I've implemented the sway algorithm, and visually it looks about right. I ended up encoding a sway force with the object's physical representation (each game object can be attached to a particle, with position, velocity, and now sway force information). The sway force dissipates over time, rather than being reset each frame (which would also work).
However getting a matching sound effect to work is a bit more difficult! At first I had it set up so that when you walk into the bush, it triggers a sound effect (as long as one isn't already playing). This is ok, but the sound stops playing when you leave the bush even though it continues to sway. This is an event-oriented approach, basically; when you walk into the bush, play the bush rustling sound effect. One can imagine a moderately complex algorithm to let the sway sound effect play on repeat (fading out as it does so) after you leave the bush, but it feels complex and weird.
The next idea I had, was to tie the sound effect to the renderable. This turns out to be right idea, sort of. The model I adopted for sound effects in Texas was the idea of "soundable"; an object has a renderable, something that is drawn to the screen, so why not also a soundable, something that is played into the sound engine?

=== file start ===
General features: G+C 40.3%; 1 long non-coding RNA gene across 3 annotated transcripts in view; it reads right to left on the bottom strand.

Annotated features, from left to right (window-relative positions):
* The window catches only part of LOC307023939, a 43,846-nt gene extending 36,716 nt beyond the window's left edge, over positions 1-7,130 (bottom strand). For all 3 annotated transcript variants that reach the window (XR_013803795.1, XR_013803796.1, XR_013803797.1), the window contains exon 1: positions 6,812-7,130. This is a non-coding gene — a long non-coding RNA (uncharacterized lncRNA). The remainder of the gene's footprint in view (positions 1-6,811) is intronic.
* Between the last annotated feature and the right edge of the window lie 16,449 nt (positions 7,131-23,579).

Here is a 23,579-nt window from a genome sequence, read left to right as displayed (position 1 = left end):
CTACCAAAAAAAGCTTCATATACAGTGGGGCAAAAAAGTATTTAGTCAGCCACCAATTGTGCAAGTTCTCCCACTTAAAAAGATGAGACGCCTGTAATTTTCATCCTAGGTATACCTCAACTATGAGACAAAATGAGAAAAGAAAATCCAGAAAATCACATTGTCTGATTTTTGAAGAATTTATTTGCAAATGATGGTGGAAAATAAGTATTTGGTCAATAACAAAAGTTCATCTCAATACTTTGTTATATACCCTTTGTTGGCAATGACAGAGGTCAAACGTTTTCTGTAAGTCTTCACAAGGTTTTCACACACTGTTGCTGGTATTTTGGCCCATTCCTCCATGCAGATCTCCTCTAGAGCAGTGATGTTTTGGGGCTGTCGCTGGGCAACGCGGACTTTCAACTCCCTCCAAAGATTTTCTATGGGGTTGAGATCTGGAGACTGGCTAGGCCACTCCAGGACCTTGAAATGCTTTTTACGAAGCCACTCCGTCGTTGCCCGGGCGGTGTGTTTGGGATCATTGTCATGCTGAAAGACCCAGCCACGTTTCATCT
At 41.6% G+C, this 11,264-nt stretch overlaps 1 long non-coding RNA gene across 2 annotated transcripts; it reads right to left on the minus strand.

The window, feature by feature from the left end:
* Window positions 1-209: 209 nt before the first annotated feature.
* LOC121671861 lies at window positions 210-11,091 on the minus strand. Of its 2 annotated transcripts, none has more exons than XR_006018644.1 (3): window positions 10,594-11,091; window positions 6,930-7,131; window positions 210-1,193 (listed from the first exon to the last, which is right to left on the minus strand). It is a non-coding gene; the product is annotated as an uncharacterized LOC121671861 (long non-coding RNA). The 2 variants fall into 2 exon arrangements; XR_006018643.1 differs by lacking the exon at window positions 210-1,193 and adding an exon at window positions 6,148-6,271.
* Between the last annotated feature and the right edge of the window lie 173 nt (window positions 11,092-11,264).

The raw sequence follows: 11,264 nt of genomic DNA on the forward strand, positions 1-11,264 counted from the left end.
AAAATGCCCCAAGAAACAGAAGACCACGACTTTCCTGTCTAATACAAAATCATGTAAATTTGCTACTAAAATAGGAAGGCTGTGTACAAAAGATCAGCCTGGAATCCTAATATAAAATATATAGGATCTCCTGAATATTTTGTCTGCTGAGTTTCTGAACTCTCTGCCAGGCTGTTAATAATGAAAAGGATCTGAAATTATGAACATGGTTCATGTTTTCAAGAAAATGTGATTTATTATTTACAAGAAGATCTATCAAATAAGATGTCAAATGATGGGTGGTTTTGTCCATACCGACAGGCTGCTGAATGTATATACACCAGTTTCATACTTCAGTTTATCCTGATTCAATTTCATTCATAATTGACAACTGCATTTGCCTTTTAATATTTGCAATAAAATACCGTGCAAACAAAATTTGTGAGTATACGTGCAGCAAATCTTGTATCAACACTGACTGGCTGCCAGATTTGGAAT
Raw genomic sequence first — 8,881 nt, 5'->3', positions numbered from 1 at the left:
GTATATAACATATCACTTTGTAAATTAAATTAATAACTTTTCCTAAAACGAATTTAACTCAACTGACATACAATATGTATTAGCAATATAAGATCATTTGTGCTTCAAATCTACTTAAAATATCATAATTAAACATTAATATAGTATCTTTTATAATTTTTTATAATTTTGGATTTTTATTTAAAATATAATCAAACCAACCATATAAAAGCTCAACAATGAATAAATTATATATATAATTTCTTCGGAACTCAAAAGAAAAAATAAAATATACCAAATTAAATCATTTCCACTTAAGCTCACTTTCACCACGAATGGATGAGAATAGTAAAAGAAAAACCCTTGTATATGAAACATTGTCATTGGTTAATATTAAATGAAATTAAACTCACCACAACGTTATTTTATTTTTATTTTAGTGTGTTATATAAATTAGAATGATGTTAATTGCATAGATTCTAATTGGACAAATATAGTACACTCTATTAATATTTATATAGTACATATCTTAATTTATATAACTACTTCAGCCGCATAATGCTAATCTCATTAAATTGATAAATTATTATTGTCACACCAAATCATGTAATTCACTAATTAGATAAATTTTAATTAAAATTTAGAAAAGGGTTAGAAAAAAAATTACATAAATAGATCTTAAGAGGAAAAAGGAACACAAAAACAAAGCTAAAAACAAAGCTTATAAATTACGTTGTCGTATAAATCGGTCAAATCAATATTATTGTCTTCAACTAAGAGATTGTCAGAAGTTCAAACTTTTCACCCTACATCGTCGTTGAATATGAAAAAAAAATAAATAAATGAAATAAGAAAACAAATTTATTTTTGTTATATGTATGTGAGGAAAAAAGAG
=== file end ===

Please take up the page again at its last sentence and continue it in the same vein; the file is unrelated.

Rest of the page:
The secret is to create a new soundable type, called "sway", which bases it's behaviour on the same data that the sway algorithm is based on. Imagine the sway algorithm as a pendulum that moves across an axis; every time it moves across the axis, we want to trigger the sound effect. If we use, in effect, the same algorithm (this time in just one dimension) and trigger the sound effect for each time the pendulum crosses the zero line, with the velocity relating to the amplitude of the sample, it should create a good effect; moreover, when we add wind (which will, essentially just apply a "windy" sway force vector to all objects) it should create a natural sound environment that is tied to the gameplay objects.
Now let's see if it works...